When individual employees, teams and companies view everyday processes and situations through a continuous lens of safety, they can each contribute to making all aspects of operational processes, whether on water or land, safer. For the 2021 Safety Awards, IADC's Safety Committee received 15 submissions. Each one is assessed on five different categories; sustainability; level of impact on the industry; simplicity in use; effectiveness; and level of innovation.

Affirming the importance of safety

Dredging activities can be risky operations with hidden dangers amongst heavy machinery. In response, the dredging industry proactively maintains a high level of safety standards. A representative of contractors in the dredging industry, IADC encourages its own members, as well as non-members participating in the global dredging industry, to establish common standards and a high level of conduct in their worldwide operations.

IADC’s members are committed to safeguarding their employees, continuously improving to guarantee a safe and healthy work environment and reducing the number of industry accidents and incidents to zero.

Recognising advancers of safety

IADC conceived its Safety Award to encourage the development of safety skills on the job and reward individuals and companies demonstrating diligence in safety awareness in the performance of their profession. The award is a recognition of the exceptional safety performance demonstrated by a particular project, product, ship, team or employee(s).

The winners of both awards will be announced during IADC's virtual Annual General Meeting on 16 September 2021.

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IADC’s members are committed to safeguarding their employees, continuously improving to guarantee a safe and healthy work environment.

Dredging contractor safety award submissions

SIMOPS between two TSHD dredgers by Jan De Nul

Jan De Nul’s first submission is a tool that visualises and controls the maximum distance between two TSHD dredgers based on the length of a floating pipeline and live position of both ships. This allows for greater control in the challenging operation of pumping dredged material between two vessels. Due to the nature of the works on a project in Germany, JDN’s dredgers TSHD Pedro Alvares Cabral (PA) and Tristao da Cunha (TC) had to be connected by means of a floating pipeline. Dredged material was then pumped via the pipeline from the larger TSHD (PC) into the smaller TSHD (TC).

The operation, carried out on the river Elbe, presented several challenges, primarily maintaining the vessels positions with difficult site conditions. Other challenges included the smaller TSHD being pushed out of position due to the current, changing weather conditions and having to maintain a certain length of floating pipeline. Coordination of the relative movements of both TSHD dredgers is crucial in this type of SIMOPS. The position of the TSHD (PA) was transmitted in real time to the TSHD (TC) by means of Rajant wireless network set-up, making it possible to ensure the bow of the TSHD (TC) remained within the predefined circle. The diameter was adjusted when current or weather conditions changed.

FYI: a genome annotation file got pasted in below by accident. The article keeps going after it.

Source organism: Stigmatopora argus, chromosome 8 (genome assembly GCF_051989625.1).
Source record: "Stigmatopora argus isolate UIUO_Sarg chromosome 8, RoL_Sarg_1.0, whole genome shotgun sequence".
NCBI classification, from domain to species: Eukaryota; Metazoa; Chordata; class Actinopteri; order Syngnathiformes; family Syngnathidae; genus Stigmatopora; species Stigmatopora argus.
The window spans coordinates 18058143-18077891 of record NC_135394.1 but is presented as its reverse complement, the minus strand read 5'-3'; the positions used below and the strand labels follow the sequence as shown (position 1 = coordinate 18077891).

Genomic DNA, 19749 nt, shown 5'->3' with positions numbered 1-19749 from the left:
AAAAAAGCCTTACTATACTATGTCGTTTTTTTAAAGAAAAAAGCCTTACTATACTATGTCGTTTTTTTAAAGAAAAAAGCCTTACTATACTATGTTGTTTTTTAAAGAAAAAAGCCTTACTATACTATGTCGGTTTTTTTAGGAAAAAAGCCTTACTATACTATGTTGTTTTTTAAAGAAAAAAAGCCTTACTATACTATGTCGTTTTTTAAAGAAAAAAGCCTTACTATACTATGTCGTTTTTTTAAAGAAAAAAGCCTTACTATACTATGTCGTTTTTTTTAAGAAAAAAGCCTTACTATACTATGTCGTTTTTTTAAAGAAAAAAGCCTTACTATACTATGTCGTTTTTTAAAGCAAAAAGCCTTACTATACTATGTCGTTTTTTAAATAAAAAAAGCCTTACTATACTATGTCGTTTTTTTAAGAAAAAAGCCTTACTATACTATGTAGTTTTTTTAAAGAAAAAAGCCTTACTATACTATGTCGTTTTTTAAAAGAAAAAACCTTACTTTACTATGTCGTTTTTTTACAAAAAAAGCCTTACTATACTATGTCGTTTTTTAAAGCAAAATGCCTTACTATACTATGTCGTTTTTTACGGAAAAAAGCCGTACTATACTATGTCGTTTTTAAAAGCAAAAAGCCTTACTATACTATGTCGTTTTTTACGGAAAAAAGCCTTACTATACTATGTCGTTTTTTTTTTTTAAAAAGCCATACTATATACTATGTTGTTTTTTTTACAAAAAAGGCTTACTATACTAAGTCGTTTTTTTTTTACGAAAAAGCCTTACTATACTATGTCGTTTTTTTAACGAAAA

By means of this active monitoring system, increased forces at the couplings and in the floating pipeline could be prevented. Additionally, the smaller TSHD (TC) did not have to drop its anchor, resulting in reduced cycle times without compromising on operational control. Crew, having used the tool consistently on the project, found one of its greatest benefits is its use at night when no direct visibility of the pipeline was possible.

Self-moving traffic barrier by Boskalis

The idea of a Self-Moving Traffic Barrier (SMTB) came about during Boskalis’ Houtribdijk project when, due to ecological restrictions, it was not possible to move barriers during the night. This meant everything had to be done during the daytime, which not only caused traffic congestion but also, on occasion, unsafe situations.

The Self-Moving Traffic Barrier (SMTB) is a barrier that can easily be moved and creates a safe work environment for all its employees. The design of the barrier is robust making it a safe construction and its use can also prevent having to close a road, in turn avoiding possible inconvenience to road users.

A prototype has since been built for the A9 project, a major motorway in the Netherlands, where its implementation will play a role in the safe continuation of the project activities next to regular traffic. Dredging projects with infrastructure related aspects can also benefit from the SMTB.

Gangway platform by Jan De Nul

The risks involved with marine transfer are numerous. Jan De Nul’s design of a gangway platform increases safety and reduces the risk of falling in the water. During marine transfer, the standard pilot ladder remains in place and the removable gangway platform is added, creating a stable and easy way of stepping on board. The platform is easy to deploy and store when not needed. It is already in use and will be equipped on every new vessel build within the JDN fleet.

CSD mobilisation at the beginning of the COVID-19 pandemic by Dredging International and Van Oord

At the start of the COVID-19 pandemic and with the situation uncertain, it appeared impossible to continue with project activities. Nevertheless, the joint-venture team of Dredging International and Van Oord managed to mobilise a cutter suction dredger (CSD) to the ‘Modernisation of the Świnoujście – Szczecin fairway’ project site to begin dredging and reclamation activities.

Implementation of increased measures to protect the health of employees at a time when there was not yet a standard practice and no clear information on the actual exposure risks, made the task extremely difficult. Strict follow up of the determined safety measures put in place were maintained throughout the project duration. During a 12-month period, the project managed to continue without any delays due to the COVID-19 pandemic.

At the start of the COVID-19 pandemic and with the situation uncertain, it appeared impossible to continue with project activities.

Bollard step by Jan De Nul

Jan De Nul’s bollard step provides a solution that is both easy and quick to use, and is low on maintenance. Designed by crew, the bollard step transforms mooring equipment into a safe and secure step on which to make marine transfers.